ColourSpot, a novel gamified tablet-based test for accurate diagnosis of color vision deficiency in young children

Tang, Teresa, Álvaro, Leticia, Alvarez, James, Maule, John, Skelton, Alice, Franklin, Anna and Bosten, Jenny (2021) ColourSpot, a novel gamified tablet-based test for accurate diagnosis of color vision deficiency in young children. Behavior Research Methods. ISSN 1554-351X

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Abstract

There is a need for a straightforward, accessible and accurate pediatric test for color vision deficiency (CVD). We present and evaluate ColourSpot, a self-administered, gamified and color calibrated tablet-based app, which diagnoses CVD from age 4. Children tap colored targets with saturations that are altered adaptively along the three dichromatic confusion lines. Two cohorts (Total, N = 772; Discovery, N = 236; Validation, N = 536) of 4–7-year-old boys were screened using the Ishihara test for Unlettered Persons and the Neitz Test of Color Vision. ColourSpot was evaluated by testing any child who made an error on the Ishihara Unlettered test alongside a randomly selected control group who made no errors. Psychometric functions were fit to the data and “threshold ratios” were calculated as the ratio of tritan to protan or deutan thresholds. Based on the threshold ratios derived using an optimal fitting procedure that best categorized children in the discovery cohort, ColourSpot showed a sensitivity of 1.00 and a specificity of 0.97 for classifying CVD against the Ishihara Unlettered in the independent validation cohort. ColourSpot was also able to categorize individuals with ambiguous results on the Ishihara Unlettered. Compared to the Ishihara Unlettered, the Neitz Test generated an unacceptably high level of false positives. ColourSpot is an accurate test for CVD, which could be used by anyone to diagnose CVD in children from the start of their education. ColourSpot could also have a wider impact: its interface could be adapted for measuring other aspects of children’s visual performance.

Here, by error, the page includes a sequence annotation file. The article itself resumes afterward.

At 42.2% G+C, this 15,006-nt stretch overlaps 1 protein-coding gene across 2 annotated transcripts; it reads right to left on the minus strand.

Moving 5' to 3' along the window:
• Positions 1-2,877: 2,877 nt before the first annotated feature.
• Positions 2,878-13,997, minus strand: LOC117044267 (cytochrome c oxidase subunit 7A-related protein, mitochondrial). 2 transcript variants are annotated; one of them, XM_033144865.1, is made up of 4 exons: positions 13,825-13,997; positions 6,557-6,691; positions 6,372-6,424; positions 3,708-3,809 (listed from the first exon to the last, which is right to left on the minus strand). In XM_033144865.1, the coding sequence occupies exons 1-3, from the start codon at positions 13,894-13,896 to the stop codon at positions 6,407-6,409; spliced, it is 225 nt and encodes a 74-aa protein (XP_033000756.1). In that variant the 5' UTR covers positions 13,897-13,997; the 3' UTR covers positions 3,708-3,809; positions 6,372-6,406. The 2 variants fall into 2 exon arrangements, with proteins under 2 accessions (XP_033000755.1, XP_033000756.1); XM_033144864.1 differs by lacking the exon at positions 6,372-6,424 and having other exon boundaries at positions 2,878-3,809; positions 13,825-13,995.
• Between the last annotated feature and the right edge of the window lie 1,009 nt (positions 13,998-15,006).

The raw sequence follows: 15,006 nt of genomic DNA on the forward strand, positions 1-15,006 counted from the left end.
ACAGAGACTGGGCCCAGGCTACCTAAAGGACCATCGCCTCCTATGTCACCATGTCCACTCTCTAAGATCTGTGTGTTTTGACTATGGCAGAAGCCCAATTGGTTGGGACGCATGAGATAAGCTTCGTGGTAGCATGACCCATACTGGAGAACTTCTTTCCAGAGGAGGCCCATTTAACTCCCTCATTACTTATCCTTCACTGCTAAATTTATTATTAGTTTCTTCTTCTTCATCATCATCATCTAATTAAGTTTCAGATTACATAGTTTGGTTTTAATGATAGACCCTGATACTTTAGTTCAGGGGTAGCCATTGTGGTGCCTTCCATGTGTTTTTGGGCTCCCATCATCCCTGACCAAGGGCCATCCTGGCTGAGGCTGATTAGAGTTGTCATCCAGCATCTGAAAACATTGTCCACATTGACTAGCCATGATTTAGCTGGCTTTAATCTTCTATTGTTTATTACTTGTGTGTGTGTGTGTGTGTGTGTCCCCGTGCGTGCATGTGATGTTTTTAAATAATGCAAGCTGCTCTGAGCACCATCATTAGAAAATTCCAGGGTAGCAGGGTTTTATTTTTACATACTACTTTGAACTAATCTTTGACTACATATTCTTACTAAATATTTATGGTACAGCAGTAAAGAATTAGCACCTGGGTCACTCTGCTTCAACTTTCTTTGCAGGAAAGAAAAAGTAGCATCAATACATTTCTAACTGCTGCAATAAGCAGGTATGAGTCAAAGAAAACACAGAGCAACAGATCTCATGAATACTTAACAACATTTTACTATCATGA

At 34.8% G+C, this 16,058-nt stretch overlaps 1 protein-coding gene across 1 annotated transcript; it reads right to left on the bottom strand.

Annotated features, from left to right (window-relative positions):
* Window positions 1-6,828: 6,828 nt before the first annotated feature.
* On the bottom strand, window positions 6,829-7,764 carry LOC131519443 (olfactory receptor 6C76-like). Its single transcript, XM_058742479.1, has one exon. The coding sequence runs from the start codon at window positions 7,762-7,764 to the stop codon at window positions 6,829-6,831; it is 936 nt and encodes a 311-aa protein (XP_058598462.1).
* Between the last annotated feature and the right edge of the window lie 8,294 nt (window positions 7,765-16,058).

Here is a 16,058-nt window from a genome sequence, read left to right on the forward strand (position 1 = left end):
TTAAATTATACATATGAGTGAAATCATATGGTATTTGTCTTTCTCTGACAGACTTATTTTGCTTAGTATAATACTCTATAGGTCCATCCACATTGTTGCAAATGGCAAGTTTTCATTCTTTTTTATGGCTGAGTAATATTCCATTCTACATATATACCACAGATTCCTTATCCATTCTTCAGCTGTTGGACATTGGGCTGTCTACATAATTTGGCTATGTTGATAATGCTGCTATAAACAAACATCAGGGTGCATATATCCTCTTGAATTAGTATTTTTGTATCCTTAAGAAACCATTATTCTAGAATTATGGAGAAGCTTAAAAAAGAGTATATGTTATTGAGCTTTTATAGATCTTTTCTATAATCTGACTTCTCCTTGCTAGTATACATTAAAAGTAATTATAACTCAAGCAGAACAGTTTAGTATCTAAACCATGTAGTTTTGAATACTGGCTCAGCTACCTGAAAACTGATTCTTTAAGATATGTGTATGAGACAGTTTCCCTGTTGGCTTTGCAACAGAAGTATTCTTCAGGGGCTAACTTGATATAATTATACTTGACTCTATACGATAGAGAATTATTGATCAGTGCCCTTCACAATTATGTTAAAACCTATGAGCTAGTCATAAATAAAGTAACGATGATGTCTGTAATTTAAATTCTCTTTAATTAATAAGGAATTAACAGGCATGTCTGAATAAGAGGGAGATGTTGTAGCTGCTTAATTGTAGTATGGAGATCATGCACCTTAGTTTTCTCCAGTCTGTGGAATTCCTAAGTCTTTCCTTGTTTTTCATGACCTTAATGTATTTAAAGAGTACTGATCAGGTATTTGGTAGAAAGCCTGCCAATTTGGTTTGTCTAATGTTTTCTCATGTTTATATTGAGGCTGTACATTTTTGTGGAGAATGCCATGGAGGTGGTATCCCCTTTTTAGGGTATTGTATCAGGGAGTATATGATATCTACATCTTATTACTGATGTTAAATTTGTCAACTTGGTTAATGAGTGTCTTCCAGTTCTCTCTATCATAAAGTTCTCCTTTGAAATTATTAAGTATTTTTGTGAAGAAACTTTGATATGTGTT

Item Type: Article
Keywords: Color vision deficiency, Gamification, Mobile health applications, Pediatric, Visual development
Schools and Departments: School of Psychology > Psychology
SWORD Depositor: Mx Elements Account
Depositing User: Mx Elements Account
Date Deposited: 25 Oct 2021 10:02
Last Modified: 25 Oct 2021 10:03
URI: http://sro.sussex.ac.uk/id/eprint/102438

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